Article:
Before the pandemic, employees were all too familiar with the pains of having to decide what to wear to work the next day. If the company culture was formal, you might’ve been tired and fed up with having to constantly wear shirts, suits or dresses. But after companies were forced to allow employees to work from home with online meetings and remote work, many of us breathed a sigh of relief as we could finally be much more relaxed and casual with our dressing. Many of us just wear whatever is comfortable (even if it’s our pyjamas).
However, this newfound freedom might be disrupted by a full or partial return to offices, forcing us back into the struggle of having to think about what to wear, once again. According to a survey conducted by fitness apparel maker Lululemon Athletica, as companies adopt hybrid or flexible work arrangements, more than four in five consumers across Asia-Pacific hope that T-shirts, shorts, yoga and jogging pants are here to stay in offices.
The survey which involved more than 6,000 participants also revealed that 96% of respondents said that comfort was their priority when it comes to clothes. Furthermore, with more companies allowing employees to work from home or choose remote work, 84% said they hoped casual clothing becomes more common in workplaces.
South China Morning Post reported that Lululemon Athletica’s Chief Product Officer Sun Choe said, “The results of this survey reinforce Lululemon’s belief that wearing clothes that make you feel good is non-negotiable.”
“The data provides long overdue recognition that professional work wear can and should be functional, versatile and comfortable. And when it is all three, it can positively affect performance, confidence and more.”
The results of the survey highlighted how the pandemic has impacted the clothing preferences of workers all around the world. Lululemon’s survey was conducted in August, in 11 different markets namely Australia, Canada, France, Germany, Hong Kong, Japan, mainland China, South Korea, the United Kingdom, the United States and Taiwan. The respondents of the survey included young workers or those categorised as Gen Z and millennials.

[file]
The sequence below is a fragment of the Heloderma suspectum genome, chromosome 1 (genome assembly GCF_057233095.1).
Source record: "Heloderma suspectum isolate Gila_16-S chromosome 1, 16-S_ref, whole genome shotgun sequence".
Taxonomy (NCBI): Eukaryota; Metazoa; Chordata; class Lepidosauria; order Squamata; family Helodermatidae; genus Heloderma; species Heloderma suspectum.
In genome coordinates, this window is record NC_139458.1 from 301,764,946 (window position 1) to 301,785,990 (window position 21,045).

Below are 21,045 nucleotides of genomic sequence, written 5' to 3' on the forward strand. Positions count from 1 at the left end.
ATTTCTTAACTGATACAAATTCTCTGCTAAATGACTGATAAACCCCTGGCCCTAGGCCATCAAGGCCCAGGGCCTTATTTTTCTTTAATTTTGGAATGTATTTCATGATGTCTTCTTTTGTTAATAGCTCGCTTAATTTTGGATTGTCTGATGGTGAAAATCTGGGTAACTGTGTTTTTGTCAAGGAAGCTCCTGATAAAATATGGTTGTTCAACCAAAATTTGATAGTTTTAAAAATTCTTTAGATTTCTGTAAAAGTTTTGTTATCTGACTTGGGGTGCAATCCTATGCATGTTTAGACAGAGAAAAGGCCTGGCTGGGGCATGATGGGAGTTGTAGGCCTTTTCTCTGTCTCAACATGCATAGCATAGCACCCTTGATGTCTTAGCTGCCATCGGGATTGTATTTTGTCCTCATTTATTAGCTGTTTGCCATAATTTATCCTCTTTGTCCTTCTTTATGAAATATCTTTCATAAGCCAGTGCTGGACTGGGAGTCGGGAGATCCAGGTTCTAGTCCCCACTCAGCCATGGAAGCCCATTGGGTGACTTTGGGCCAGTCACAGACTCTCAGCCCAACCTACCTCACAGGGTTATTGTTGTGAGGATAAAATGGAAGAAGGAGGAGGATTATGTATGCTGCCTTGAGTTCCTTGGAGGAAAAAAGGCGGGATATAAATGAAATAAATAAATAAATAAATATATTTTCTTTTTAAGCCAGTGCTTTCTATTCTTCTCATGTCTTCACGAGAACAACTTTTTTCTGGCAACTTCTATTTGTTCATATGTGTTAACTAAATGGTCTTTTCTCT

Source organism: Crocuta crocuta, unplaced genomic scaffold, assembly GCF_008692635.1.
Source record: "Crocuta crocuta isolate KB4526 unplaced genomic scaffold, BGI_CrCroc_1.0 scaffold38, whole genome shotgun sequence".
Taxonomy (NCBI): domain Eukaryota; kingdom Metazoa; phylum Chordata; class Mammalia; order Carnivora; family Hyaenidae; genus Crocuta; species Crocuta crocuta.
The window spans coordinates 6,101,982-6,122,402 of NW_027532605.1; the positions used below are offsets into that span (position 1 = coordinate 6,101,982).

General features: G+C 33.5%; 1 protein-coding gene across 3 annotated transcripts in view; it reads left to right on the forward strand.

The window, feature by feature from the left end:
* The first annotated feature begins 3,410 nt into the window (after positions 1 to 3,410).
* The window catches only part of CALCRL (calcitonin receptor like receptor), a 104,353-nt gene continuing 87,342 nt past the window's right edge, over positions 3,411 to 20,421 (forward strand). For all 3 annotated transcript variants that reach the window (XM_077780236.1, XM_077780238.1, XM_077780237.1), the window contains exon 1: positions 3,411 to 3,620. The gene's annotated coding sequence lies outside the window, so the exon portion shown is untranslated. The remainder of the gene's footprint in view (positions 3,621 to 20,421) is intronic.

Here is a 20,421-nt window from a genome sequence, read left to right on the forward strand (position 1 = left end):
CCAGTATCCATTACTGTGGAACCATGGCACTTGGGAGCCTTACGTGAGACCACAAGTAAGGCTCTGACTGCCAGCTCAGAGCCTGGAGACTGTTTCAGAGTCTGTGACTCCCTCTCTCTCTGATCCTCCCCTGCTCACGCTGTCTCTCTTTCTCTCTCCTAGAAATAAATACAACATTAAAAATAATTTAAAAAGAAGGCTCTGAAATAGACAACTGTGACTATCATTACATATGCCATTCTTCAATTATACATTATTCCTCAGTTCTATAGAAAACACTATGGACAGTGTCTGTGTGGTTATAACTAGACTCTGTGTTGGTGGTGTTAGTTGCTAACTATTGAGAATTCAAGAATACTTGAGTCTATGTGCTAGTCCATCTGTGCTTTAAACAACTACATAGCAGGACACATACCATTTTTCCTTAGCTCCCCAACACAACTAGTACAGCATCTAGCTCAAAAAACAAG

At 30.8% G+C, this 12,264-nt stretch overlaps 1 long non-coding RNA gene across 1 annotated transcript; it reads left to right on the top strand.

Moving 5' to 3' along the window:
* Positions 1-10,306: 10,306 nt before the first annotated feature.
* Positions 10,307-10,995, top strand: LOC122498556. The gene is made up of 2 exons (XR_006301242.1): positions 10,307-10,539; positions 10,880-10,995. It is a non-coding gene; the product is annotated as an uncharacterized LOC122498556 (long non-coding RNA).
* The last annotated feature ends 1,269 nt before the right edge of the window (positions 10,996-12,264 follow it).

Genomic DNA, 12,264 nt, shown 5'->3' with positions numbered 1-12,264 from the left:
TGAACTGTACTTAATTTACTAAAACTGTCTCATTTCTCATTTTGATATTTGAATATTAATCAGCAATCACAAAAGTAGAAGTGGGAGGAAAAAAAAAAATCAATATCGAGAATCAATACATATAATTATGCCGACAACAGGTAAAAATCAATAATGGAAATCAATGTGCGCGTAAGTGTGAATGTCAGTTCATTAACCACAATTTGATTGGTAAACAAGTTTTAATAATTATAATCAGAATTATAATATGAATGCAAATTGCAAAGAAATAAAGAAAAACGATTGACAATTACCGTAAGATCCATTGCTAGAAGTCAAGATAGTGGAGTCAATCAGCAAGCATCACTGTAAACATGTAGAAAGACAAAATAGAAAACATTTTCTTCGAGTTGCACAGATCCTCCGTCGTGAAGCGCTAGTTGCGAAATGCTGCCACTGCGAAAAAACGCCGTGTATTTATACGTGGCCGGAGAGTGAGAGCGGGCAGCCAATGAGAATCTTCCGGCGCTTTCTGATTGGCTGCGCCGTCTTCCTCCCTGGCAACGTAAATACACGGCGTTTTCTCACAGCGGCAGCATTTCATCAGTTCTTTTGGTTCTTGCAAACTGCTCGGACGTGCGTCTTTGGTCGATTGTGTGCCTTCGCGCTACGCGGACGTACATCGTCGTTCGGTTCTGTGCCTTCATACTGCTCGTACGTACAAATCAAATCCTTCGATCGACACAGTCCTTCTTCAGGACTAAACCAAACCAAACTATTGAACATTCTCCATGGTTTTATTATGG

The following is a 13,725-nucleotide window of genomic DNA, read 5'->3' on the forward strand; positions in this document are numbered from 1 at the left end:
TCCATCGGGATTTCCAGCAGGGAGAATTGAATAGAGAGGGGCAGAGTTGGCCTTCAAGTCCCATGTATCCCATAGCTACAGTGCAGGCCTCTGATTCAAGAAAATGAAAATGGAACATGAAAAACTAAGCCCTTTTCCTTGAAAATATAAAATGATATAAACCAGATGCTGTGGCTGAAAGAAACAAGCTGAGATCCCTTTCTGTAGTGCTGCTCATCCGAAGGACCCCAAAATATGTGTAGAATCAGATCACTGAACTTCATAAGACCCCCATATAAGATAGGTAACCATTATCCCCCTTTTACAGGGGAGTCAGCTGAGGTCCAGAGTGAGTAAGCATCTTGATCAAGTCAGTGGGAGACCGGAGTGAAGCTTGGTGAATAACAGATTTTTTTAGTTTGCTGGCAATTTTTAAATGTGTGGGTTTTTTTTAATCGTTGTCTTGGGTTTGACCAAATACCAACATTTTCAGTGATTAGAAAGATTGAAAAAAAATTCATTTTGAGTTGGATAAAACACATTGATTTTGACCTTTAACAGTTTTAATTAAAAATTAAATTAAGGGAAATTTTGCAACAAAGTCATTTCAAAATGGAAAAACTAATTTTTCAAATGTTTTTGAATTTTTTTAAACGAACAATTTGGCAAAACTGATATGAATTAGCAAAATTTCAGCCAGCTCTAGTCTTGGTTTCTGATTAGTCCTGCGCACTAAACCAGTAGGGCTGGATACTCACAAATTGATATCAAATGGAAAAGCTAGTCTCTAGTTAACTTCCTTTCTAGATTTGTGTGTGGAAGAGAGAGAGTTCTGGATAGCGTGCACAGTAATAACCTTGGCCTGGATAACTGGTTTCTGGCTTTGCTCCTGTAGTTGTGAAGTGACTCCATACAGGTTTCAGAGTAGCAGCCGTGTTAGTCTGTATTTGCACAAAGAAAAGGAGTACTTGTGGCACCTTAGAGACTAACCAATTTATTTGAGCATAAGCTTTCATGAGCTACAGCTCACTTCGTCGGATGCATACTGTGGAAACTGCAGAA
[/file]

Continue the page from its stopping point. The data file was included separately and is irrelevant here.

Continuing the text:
Source: Human Resources Online
It revealed that younger workers were more inclined to dress more comfortably and in the case of in Taiwan, it found that more than half of millennial men were not looking forward to dressing professionally again when they return to their places of work.
“Dressing in a more relaxed way instead of donning suits, blazers, jackets and trousers in the office also helps employees foster better connections with colleagues, inspires respect for companies that are more flexible about work wear, and even helps save money, as they shop for clothes that they can wear both at and outside work.”
Meanwhile, WWD reported that the survey revealed that nearly one-third of US Millennial-aged employees said they would consider leaving their jobs if their employer said they had to get dressed up in professional clothing again when they return to the office. Among millennial-aged men in North America, that number is more than half.
Eight out of 10 participants also said that they actually perform better at work when dressed in more relaxed styles. With the number increasing to nine out of 10 when it came to millennial-aged US men.
Senior Vice President of Design at Lululemon, Ben Stubbington said, “In many ways, both working from home and this ‘next normal’ of a hybrid work environment has amplified what Lululemon has been designing for all along: versatile, distraction-free garments that move with you through changing conditions and activities, making the wearer feel confident and looking sharp.”
This article originally appeared on WORLD OF BUZZ.